Last used: Armed robber Walter LeGrand chose lethal gas in Arizona in 1999.
What it looks like: The inmate is strapped down around his chest, waist, arms and ankles in an airtight chamber. He wears a mask. When the chamber is activated, cyanide pellets hit a sulfuric acid solution and produce the lethal gas. According to the Clark County Prosecutor’s Office: “Unconsciousness can occur within a few seconds if the prisoner takes a deep breath. However, if he or she holds their breath death can take much longer, and the prisoner usually goes into wild convulsions.” Once the inmate is dead, ammonia is pumped into the chamber to clear the air.
Notable example: Leonard Shockley is said to be the last juvenile to be executed in the gas chamber. In 1959, he was put to death in Maryland for a murder.
When it was used: Seeking yet another “humane” execution method in 1977, Oklahoma became the first state to use lethal injection, now the primary method of execution in the United States. It’s now highly scrutinized amid drug shortages, secrecy laws that allow states to conceal the drug manufacturers and recent botched executions in Ohio, Oklahoma and, now, Arizona.
What it looks like: The offender is strapped to a gurney in an execution chamber and connected to an IV in each arm. (One line is used as a backup in case there’s a malfunction in the other.) The standard method has been the three-drug injection in which the first drug acts as an anesthetic, the second paralyzes the lungs and diaphragm and the third stops the heart, according to the Death Penalty Information Center. But the scarcity of these drugs is forcing states to search for substitutes. It forced Oklahoma to use a new drug in March as the first drug in a lethal injection that reportedly left a man writhing before he died from a heart attack. The one or two-drug protocols typically call for a lethal dose of an anesthetic or sedative. The two-drug cocktail was notably used this year in Ohio and, now, Arizona.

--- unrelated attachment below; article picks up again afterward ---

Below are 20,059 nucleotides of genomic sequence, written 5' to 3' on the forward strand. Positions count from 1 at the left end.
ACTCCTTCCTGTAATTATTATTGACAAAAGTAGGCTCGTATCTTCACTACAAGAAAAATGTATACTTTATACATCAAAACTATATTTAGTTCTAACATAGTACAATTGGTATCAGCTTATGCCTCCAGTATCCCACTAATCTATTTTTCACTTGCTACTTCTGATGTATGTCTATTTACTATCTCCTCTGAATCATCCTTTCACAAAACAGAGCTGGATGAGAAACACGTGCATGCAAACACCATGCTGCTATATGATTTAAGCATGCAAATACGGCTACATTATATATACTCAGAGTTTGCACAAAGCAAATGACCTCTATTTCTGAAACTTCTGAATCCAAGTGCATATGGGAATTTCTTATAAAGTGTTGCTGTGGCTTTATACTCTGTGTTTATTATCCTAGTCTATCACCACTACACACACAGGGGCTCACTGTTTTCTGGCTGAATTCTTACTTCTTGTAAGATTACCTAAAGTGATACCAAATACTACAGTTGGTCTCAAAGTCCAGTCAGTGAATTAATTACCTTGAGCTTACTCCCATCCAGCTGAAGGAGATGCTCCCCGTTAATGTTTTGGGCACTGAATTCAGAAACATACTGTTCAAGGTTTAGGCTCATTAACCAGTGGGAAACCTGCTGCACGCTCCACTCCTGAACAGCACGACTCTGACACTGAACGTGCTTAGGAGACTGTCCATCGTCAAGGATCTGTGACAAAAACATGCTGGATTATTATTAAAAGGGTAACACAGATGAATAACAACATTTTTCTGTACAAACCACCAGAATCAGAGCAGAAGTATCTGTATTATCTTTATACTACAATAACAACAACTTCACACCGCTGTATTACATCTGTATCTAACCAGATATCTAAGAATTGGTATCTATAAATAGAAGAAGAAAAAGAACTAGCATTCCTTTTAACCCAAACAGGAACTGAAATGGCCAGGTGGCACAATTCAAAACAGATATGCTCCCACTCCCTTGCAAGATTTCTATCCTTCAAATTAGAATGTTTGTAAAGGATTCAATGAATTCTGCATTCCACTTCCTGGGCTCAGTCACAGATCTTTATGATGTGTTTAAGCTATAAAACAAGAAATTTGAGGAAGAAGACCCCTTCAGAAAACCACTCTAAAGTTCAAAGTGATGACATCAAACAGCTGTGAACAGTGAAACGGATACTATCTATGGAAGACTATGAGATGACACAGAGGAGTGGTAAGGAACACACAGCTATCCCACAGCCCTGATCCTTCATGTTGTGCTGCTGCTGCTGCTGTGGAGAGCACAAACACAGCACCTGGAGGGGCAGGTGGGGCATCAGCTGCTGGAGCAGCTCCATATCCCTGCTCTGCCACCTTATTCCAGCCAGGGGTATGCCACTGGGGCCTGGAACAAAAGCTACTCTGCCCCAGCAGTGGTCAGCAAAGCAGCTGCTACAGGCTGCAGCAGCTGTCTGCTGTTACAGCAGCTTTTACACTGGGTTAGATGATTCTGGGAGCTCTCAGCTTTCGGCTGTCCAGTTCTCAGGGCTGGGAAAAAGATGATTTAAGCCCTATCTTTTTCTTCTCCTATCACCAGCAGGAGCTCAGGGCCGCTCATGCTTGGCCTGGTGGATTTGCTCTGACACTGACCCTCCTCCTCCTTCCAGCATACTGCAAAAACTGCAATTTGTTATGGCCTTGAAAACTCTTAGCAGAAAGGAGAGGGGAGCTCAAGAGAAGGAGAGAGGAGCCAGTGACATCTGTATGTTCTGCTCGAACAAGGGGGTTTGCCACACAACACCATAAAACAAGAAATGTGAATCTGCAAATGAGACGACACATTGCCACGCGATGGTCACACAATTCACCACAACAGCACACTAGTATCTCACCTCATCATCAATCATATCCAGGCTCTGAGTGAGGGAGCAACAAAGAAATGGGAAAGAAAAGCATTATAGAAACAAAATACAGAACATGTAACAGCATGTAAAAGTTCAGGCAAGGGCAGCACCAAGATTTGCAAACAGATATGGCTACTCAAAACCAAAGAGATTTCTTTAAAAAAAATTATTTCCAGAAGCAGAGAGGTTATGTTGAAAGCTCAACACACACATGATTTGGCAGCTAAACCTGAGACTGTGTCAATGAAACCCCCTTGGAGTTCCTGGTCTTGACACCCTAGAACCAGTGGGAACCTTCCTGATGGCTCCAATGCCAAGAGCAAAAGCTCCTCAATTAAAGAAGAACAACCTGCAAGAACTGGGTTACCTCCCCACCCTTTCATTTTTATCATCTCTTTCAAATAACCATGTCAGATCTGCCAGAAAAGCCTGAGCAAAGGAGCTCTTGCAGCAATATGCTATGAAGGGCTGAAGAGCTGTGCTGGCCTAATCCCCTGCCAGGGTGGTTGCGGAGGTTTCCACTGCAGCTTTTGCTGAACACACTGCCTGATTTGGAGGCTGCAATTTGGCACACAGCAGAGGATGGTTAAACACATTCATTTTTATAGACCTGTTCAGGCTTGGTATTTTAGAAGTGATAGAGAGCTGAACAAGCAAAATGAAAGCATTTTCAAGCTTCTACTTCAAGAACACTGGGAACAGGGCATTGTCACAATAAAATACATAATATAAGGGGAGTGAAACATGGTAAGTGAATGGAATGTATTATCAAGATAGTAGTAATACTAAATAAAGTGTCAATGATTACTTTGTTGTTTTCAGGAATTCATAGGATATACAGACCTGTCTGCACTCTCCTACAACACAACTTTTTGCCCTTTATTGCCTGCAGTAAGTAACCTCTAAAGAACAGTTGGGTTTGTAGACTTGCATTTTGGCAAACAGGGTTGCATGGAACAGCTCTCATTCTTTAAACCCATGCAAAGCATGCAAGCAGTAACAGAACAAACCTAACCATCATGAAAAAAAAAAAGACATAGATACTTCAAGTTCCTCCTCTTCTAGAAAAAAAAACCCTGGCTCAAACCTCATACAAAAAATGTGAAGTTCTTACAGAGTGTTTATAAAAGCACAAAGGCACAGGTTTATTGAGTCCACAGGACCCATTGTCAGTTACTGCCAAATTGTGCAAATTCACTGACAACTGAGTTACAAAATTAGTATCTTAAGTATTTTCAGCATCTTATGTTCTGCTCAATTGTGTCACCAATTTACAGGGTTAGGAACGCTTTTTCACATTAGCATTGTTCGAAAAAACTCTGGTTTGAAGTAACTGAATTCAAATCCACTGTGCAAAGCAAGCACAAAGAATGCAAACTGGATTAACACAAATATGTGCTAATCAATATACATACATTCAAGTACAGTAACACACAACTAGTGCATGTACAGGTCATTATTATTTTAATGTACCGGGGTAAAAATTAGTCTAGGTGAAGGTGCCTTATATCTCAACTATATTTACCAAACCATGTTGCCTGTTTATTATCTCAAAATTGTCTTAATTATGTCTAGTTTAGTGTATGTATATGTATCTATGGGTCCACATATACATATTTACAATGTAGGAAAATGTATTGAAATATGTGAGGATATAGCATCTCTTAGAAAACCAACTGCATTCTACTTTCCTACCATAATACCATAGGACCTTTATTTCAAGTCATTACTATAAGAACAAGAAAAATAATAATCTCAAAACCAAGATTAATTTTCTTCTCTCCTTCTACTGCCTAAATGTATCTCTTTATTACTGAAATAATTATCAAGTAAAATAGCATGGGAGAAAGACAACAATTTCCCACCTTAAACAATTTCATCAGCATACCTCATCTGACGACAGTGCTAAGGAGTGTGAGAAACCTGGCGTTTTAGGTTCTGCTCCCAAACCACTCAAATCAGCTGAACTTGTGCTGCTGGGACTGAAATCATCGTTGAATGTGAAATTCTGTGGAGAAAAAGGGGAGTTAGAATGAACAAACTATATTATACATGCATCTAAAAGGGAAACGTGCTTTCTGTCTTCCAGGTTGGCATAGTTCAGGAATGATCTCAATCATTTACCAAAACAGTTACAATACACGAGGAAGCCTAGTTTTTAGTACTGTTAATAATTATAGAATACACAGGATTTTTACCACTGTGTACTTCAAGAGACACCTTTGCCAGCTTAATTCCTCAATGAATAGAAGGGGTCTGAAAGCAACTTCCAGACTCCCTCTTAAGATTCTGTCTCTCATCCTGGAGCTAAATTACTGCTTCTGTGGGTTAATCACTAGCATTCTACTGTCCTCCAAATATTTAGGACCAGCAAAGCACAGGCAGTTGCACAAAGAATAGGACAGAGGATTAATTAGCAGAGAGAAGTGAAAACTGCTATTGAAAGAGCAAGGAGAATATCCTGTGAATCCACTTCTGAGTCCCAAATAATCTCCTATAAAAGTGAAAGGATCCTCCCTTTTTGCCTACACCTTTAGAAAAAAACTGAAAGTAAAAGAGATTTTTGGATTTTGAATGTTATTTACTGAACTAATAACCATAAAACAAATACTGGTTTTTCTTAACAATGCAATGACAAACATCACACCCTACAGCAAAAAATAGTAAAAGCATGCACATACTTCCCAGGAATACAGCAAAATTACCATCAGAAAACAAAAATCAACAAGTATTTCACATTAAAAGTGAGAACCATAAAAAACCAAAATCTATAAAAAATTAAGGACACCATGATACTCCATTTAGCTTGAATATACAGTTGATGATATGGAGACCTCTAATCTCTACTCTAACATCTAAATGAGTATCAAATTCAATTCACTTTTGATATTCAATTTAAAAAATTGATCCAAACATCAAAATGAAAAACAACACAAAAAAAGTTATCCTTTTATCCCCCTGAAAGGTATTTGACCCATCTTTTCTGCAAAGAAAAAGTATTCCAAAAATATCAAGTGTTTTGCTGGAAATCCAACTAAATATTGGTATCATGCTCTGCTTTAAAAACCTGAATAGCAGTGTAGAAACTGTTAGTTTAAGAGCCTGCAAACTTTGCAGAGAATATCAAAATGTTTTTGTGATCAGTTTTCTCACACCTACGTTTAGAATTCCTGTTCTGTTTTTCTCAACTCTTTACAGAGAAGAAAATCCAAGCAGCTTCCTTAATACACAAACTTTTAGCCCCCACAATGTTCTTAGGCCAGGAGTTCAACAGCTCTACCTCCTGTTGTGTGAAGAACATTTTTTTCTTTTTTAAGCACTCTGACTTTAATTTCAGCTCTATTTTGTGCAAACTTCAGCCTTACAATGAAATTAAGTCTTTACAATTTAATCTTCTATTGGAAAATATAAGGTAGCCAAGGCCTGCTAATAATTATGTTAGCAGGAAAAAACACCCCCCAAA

Notable example: In 1980, John Wayne Gacy was convicted of 33 murders and sentenced to die. After 14 years of appeals, Gacy was finally executed by lethal injection in 1994. At that time, no other person had been convicted of as many murders in the United States, according to the Death Penalty Information Center.
First used: George Kendall (see above)
Last used: Ronnie Lee Gardner was executed by firing squad in 2010. That was in Utah.
Notable example: Gary Gilmore, subject of Norman Mailer’s book “The Executioner’s Song.” In 1977, he chose to be executed by a Utah firing squad.
What it looks like: Traditionally, the firing squad is made up six shooters who stand opposite the prisoner, usually tied to chair or a stake, aim at the chest and fire. The head is a tougher target. The offender typically dies of hemorrhage and shock. A bucket beneath the chair catches the blood.
In a recent dissent (in a case involving the execution last night in Arizona) a federal appeals court judge praised this method — and others — as superior to lethal injection. “The guillotine is probably best but seems inconsistent with our national ethos,” Appeals Court Judge Alex Kozinski wrote. “And the electric chair, hanging and the gas chamber are each subject to occasional mishaps. The firing squad strikes me as the most promising. … There are plenty of people employed by the state who can pull the trigger and have the training to aim true.”
He had a broader point though: “The enterprise is flawed. Using drugs meant for individuals with medical needs to carry out executions is a misguided effort to mask the brutality of executions by making them look serene and peaceful–like something any one of us might experience in our final moments. But executions are, in fact, nothing like that.”
Correction: The original version of this story was incorrect on the last uses of the electric chair and firing squad.